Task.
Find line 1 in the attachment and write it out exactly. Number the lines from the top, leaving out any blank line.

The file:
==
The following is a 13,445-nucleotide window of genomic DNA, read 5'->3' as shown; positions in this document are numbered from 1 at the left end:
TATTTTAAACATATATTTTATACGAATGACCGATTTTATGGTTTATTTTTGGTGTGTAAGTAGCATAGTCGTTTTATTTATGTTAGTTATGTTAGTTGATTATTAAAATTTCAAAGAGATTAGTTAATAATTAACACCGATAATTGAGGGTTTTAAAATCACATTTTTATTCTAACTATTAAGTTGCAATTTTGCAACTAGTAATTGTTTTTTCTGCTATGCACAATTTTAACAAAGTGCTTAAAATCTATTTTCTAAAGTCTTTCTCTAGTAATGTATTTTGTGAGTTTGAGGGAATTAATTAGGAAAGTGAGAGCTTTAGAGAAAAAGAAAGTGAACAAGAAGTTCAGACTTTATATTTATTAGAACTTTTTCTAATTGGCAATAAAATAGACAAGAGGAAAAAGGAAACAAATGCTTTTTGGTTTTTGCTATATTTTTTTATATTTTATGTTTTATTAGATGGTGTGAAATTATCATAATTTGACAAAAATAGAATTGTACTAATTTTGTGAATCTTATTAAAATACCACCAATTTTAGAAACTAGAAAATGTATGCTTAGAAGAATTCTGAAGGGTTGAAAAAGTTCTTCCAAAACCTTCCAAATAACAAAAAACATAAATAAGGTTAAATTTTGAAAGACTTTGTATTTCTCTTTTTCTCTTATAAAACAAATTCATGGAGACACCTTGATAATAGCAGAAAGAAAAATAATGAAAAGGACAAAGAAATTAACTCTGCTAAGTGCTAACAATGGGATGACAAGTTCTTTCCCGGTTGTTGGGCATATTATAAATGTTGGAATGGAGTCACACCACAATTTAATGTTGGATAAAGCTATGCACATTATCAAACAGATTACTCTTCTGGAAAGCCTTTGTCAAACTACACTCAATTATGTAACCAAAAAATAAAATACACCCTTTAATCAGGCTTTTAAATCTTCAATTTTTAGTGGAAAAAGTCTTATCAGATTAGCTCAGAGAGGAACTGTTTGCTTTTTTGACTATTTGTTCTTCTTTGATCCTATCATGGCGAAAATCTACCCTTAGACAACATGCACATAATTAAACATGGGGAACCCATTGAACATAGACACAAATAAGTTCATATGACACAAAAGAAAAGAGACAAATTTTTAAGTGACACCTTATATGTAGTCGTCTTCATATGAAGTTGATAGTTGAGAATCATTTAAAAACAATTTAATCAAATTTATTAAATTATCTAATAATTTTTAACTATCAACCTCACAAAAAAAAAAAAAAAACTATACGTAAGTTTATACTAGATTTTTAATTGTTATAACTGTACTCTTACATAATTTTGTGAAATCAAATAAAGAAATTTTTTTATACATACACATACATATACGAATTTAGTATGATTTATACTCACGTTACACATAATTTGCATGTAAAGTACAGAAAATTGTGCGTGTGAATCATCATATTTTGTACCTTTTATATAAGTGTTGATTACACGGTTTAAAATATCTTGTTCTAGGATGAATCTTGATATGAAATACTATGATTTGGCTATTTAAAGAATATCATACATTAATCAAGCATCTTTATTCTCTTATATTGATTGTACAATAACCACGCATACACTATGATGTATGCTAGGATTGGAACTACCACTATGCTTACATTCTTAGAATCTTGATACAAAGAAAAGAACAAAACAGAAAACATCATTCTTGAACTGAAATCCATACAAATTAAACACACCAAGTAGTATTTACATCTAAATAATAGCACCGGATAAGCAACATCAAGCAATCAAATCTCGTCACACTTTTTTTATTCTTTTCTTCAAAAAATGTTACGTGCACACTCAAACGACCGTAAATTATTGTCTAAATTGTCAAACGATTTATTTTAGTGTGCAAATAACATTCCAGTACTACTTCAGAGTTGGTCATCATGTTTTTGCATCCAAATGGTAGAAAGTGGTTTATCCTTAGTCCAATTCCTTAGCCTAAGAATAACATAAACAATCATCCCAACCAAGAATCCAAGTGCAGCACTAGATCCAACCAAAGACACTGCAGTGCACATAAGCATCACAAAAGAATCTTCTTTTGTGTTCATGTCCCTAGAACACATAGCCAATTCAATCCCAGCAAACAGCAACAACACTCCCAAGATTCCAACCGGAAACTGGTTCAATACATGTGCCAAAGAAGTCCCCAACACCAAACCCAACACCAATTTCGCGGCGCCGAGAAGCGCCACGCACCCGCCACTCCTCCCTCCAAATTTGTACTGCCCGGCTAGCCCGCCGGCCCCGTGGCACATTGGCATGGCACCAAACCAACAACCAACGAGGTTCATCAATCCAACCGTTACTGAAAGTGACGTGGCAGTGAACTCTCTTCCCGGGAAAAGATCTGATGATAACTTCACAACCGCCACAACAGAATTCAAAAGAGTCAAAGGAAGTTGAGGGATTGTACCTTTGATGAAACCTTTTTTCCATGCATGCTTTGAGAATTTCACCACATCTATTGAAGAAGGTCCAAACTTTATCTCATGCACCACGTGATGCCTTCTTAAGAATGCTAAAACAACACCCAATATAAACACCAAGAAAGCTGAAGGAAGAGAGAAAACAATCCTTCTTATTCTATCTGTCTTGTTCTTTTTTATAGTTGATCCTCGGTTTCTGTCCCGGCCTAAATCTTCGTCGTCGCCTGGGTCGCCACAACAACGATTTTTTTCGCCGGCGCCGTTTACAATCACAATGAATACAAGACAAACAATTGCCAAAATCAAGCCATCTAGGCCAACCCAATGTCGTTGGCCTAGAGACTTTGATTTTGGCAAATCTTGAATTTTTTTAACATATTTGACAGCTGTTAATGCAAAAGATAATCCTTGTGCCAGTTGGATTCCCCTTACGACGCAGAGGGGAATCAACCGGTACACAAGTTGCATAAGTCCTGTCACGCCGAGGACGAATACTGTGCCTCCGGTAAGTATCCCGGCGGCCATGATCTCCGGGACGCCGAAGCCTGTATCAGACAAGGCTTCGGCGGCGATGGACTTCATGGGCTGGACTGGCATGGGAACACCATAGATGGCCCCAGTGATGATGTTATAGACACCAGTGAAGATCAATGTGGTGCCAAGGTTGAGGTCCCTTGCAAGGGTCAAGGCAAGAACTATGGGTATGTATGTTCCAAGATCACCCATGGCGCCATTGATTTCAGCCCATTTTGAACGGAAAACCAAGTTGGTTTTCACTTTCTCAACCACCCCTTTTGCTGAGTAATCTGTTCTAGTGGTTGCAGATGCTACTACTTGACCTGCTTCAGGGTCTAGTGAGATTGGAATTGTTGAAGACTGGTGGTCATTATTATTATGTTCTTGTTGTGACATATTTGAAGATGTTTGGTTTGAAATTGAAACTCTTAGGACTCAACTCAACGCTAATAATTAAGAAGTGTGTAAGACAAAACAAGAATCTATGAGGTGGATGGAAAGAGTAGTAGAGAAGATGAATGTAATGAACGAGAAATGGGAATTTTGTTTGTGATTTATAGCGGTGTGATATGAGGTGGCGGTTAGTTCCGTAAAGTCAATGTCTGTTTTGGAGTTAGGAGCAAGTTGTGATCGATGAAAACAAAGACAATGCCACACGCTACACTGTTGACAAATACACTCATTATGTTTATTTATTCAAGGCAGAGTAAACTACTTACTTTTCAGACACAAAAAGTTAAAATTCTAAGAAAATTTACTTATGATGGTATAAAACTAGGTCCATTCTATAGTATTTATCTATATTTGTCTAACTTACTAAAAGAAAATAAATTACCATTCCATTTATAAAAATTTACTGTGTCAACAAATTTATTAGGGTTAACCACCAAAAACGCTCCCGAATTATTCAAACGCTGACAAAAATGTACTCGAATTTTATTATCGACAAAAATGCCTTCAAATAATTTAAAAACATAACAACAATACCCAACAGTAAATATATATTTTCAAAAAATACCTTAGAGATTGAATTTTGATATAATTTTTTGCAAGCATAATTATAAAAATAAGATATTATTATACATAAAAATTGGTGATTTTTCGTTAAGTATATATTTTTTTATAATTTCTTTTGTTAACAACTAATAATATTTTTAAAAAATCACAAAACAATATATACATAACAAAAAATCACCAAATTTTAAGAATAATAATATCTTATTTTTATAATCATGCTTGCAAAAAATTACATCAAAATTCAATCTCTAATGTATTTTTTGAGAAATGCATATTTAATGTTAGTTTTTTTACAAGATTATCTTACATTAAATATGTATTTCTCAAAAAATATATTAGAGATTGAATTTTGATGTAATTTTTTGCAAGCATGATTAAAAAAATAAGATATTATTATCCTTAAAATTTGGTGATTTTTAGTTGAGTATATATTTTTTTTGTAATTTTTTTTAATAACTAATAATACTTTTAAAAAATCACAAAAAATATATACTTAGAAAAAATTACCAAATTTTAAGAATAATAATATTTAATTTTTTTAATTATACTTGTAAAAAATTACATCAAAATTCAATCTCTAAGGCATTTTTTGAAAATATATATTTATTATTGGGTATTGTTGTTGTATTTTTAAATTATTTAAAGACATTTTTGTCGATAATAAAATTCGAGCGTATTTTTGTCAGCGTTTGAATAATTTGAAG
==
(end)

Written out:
The following is a 13,445-nucleotide window of genomic DNA, read 5'->3' as shown; positions in this document are numbered from 1 at the left end: